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Organ Donation & Transplant Information

Information from United Network of Organ Sharing

What is living donation?
Living donation takes place when a living person donates an organ or part of an organ for transplantation to another person.

What is living related donation?
Related living donors are healthy blood relatives of the transplant candidate. They can be:

  • Brothers and sisters
  • Parents
  • Children over 18 years of age
  • Other blood relatives (uncles, aunts, cousins, nieces, nephews, half siblings)


What is non-related donation?
Unrelated living donors are healthy individuals emotionally close to, but not blood related to transplant candidates. They can be:

  • Spouses
  • In-laws
  • Step-parents
  • Close friends, coworkers, neighbors or other acquaintances


What organs can be donated by living donors?

  • Kidney
  • Liver (a segment of the liver is donated, as it will regenerate and grow back)
  • Lung (a lobe of one lung)
  • Intestine (a portion of the intestine)
  • Pancreas (a portion of the pancreas can be donated)

 

What are the advantages of living donation over non-living donation?
Some living donor transplants are done between family members who are genetically similar. A better genetic match lessens the risk of rejection. In addition, potential donors undergo a battery of tests to make sure they are healthy.

What are the qualifications for living donors?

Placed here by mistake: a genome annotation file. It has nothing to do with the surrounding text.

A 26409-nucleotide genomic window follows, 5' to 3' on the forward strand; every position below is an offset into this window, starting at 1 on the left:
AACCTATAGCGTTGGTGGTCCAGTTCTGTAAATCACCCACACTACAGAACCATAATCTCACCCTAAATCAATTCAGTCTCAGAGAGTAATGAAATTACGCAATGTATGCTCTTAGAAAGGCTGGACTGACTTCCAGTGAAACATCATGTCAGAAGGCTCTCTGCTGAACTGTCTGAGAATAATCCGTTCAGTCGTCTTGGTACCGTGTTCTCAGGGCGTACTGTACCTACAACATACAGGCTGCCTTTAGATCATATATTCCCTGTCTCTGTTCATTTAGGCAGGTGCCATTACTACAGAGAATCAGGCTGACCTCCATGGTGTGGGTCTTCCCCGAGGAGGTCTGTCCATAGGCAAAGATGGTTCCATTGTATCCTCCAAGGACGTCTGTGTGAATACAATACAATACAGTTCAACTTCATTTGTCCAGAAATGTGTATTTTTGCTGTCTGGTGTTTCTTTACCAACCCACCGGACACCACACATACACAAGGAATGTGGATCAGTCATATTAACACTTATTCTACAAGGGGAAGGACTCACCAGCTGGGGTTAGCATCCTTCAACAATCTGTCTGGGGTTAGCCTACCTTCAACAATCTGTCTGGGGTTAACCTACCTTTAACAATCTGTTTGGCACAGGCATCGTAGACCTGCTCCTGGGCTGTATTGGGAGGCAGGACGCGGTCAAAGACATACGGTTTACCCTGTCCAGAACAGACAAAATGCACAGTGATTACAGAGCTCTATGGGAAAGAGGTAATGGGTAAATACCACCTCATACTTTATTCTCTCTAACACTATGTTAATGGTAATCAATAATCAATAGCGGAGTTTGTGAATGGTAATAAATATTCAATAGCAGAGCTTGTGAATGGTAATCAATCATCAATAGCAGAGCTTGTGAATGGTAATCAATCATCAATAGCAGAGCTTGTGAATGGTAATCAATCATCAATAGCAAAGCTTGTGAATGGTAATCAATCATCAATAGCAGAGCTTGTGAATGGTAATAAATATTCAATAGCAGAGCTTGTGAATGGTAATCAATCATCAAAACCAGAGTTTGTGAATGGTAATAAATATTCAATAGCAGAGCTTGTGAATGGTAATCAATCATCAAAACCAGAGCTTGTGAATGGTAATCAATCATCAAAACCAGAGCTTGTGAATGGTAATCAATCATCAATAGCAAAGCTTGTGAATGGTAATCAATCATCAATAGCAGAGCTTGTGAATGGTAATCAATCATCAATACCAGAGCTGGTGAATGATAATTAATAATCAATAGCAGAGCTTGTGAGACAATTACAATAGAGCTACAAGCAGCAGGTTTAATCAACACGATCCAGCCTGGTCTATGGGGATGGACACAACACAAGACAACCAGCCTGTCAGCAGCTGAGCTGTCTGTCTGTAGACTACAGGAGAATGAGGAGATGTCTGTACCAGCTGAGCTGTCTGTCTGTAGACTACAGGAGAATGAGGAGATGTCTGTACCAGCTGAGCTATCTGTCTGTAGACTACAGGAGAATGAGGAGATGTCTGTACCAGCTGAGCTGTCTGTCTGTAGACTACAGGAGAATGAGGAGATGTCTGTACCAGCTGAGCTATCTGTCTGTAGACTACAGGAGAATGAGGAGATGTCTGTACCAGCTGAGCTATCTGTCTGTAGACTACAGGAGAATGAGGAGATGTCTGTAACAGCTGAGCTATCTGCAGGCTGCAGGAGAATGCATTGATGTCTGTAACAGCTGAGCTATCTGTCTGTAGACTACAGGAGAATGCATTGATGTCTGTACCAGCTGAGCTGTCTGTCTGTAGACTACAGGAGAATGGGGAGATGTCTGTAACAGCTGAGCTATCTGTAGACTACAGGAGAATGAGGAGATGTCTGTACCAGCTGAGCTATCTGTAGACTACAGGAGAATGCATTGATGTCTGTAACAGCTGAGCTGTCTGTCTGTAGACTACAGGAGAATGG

Individual must be:

  • Physically fit
  • In good general health
  • Free from high blood pressure, diabetes, cancer, kidney or heart disease
  • Between the ages of 18-60 years of age


What are the costs related to living donation?
Most medical costs associated with living donation are covered by the recipient’s insurance. The government requires that certified transplant centers charge an “acquisition fee” to the recipients insurance, which covers the medical costs for the donor. Some things not included in this fee, which will not be covered, would be annual physicals, travel, lodging, lost-wages and other non-medical expenses.

Is there risk with living donation?
All patients experience some pain and discomfort after a surgical procedure. As with any major operation, there are risks involved. It is possible to develop infections or bleeding, or if a portion of an organ is donated, that organ may be injured.

What is involved in becoming a living donor?
Living donation is arranged through individual transplant centers according to their protocols.

Do some people have trouble making the decision to become a living organ donor?
Yes. Although some people can easily make the decision, many go through a bit of soul-searching before deciding. It’s very normal to be afraid of giving away part of your body and to experience guilt about not wanting to be a donor.

Will donating a kidney prevent you from becoming pregnant or from fathering a child?
NO.

If I am cleared to be a donor, how is it decided when the transplant will take place?
The decision is made jointly by the transplant team, by you, and by the recipient. The transplant team, especially the physician, will determine as accurately as possible the best time to do the transplant, based on the recipient’s medical condition.

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